There are fish and snakes in the stormwater runoff pond behind the hotel. I didn't realize the multitude of fish there until one day when the light was just right to add clarity to the murky water. Thereafter I noticed fish on nearly every visit. I didn't start noticing snakes until the water level went really low.

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This was the first time I noticed fish in the pond. How did I miss all these swimmers on past visits?
[Approximately 20 striped fish each approximately 8-10 inches long gathered in a small section of water.]

Bluegill - a member of the sunfish family.
[A fish swimming toward the camera with the entire length of the fish visible. The top fin and tail are swerved to the right and are an orangish-red color. The dark stripes on the side of the fish are barely visible from this top view.]

A side view of the colorful bluegill.
[From this view the fish has a red tail and red tinged hind fins (both lower and upper). The dark stripes are clearly visible against what appears to be a yellow body. A second bluegill swims beside the first but the murky water makes it less visible.]

Probably another bluegill.
[This fish is closer to the top of the water and the lighting was such that it isn't as colorful as the prior image. However, nine dark stripes and one eye are clearly visible. A second fish swims at a lower level perpendicular to the first.]

These may be tiny bluegills. They're eating something which was floating in the water.
[The water is a brown, but because of the bright sun, the little swimmers which are about three inches long and about the diameter of a pencil are visible in the water. Eleven distinct fish are visible swimming around a brownish clump of something floating in the water. Little black eyes within white are visible at the head end of some of the fish.]

Brown bullhead catfish. The story is someone tossed this into the pond several years ago and it continues to grow.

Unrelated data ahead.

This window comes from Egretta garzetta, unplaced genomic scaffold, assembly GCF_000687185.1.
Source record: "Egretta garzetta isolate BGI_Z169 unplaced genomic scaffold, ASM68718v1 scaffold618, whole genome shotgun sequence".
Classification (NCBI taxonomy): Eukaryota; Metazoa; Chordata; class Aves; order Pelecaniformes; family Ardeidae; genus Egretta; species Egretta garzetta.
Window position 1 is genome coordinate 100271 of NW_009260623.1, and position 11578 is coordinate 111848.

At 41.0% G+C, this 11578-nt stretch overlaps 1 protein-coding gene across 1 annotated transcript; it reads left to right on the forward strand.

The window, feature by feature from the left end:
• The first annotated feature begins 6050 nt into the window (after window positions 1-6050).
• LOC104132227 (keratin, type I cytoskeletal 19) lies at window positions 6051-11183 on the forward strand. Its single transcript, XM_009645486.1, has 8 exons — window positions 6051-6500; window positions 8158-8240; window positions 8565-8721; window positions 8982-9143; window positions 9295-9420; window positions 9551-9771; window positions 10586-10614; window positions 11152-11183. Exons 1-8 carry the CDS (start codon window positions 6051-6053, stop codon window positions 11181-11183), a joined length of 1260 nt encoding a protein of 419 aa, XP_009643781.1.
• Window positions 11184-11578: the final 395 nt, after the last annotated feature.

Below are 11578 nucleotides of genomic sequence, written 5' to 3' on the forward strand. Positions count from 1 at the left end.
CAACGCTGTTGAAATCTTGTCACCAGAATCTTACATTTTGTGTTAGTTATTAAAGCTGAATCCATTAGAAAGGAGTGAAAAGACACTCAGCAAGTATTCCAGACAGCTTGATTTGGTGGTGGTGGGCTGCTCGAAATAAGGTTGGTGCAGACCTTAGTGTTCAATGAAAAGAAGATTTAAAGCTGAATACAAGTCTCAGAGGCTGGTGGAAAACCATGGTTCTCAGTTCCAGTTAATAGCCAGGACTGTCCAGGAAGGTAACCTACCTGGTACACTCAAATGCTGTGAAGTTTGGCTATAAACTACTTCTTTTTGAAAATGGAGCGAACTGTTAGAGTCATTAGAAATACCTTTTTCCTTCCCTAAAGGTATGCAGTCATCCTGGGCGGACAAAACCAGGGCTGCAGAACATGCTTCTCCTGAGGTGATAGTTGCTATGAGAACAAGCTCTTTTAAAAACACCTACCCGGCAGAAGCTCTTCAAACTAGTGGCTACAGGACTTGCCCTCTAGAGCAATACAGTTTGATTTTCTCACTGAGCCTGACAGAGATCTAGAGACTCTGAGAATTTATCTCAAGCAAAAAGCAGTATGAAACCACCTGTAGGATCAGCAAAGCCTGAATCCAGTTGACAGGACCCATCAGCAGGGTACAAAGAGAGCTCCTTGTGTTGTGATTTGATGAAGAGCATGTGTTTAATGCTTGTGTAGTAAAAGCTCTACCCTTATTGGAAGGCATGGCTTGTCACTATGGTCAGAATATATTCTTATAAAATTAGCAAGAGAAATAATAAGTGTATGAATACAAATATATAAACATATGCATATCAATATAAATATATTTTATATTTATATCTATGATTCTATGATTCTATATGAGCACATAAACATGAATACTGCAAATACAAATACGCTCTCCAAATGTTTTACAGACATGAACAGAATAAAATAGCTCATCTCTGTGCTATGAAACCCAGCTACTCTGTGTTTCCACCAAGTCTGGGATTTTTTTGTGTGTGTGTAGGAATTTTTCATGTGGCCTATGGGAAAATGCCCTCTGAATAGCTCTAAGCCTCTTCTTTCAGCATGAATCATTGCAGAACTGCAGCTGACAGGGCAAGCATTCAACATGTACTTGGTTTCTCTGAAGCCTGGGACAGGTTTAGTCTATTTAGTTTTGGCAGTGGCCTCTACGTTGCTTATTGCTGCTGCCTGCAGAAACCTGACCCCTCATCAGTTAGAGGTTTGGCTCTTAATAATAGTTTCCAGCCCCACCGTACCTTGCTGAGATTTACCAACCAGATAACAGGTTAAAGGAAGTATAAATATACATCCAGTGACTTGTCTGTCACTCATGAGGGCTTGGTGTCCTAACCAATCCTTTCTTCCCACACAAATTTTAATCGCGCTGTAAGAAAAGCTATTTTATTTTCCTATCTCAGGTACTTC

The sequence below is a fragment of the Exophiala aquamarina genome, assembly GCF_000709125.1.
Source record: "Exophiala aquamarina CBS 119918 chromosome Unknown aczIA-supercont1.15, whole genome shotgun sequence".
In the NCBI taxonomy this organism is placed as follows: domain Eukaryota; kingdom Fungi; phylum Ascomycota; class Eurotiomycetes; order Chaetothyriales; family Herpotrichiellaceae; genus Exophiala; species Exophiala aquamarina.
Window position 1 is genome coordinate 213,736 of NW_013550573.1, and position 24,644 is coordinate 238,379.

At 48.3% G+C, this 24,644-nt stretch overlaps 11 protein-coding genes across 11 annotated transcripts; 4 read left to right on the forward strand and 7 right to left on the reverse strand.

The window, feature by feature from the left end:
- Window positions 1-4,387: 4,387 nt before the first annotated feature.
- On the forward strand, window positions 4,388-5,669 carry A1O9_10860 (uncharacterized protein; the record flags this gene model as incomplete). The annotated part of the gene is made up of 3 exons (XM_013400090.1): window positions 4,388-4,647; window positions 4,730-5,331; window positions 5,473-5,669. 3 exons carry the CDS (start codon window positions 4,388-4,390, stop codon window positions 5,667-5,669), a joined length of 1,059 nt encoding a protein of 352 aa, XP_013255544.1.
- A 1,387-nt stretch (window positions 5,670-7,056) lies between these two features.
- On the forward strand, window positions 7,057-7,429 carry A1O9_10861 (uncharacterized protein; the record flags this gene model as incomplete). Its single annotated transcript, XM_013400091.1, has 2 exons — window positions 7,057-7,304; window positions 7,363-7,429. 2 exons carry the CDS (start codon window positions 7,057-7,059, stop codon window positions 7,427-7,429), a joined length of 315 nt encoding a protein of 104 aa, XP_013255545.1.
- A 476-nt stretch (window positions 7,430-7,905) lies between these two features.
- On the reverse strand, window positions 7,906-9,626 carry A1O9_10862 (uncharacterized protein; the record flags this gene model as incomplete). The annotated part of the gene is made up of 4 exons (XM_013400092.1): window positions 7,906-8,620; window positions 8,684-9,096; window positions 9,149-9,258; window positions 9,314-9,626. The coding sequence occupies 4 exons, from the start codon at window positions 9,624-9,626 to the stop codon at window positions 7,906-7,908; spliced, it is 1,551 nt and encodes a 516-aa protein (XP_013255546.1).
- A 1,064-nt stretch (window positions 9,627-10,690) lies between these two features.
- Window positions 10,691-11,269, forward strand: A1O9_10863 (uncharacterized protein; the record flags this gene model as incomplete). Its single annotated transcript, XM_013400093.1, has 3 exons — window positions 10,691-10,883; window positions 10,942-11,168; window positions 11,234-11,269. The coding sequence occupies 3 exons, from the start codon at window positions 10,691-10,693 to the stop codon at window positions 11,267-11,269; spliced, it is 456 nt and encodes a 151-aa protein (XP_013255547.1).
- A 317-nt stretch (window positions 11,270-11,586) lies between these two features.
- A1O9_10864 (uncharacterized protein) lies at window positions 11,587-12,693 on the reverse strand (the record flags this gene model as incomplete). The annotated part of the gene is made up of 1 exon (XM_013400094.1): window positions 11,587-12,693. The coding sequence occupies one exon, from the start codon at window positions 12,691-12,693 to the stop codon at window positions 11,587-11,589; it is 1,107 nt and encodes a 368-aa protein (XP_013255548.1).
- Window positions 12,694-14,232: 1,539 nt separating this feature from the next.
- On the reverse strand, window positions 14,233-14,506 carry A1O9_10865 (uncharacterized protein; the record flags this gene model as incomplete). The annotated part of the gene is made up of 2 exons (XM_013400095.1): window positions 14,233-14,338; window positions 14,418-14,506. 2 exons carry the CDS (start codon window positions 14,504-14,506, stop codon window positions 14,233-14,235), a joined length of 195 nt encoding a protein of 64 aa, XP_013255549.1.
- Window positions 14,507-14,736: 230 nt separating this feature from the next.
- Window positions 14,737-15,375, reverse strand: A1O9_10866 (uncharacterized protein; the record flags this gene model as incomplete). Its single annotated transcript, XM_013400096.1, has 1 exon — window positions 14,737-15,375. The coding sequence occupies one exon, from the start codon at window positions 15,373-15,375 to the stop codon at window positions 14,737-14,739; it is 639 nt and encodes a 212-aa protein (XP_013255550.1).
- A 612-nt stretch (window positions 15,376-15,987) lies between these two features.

[The body of this fish is medium to dark brown while its tail and two side fins are a light beige. It has a wide mouth with the

These two were watching me. As I moved along the fenceline at the top of the hillside, they moved in the water in the same direction and stopped when I did. I didn't realize fish could see that far!
[Two large fish are in the water parallel to each other and facing the lower right. The each seem bo have their mouths open slightly. They are as large as the catfish, but no whiskers are visible on either one.]

Apparently the catfish are reproducing. All the little black specks are baby catfish.
The little ones seem to like the bread someone threw into the water.
[A slice of bread lies atop the water on the far left of the photo and another one on the far right. There are lines of tiny fish between the two. There's probably more than a hundred tiny dark-colored fish visible in the brown water.]

A closer view of the young catfish.
[A view of the brown water in which a black cloud of fish swim.]

This is a Florida banded water snake. It's over 3 foot long and several inches in diameter, but it's more than happy to leave you alone if you leave it alone.
[A snake is essing its way across the top of the shallow water laden with grass. The dark-colored snake has rust-colored bands along its length. Its head has a prominent eye and the lower half of its face is white with thin black vertical stripes.]

This is a young water moccasin.
I guestimated it to be about 1.5 foot long and less than an inch in diameter.
[The sunlight reflects off the pattern of brown, white, and reddish on this snake slithering atop the cloudy water.]

Had I not seen the snake on the open water (prior photo), I probably would not have noticed it to capture this image.
[The snake is a bit more coiled in this image as it slithers atop the water where there is quite a bit of floating vegetation. The vegetation is mostly green, but there are some brown parts which would make spotting the snake a bit more difficult had I not watched it slither into that area.]

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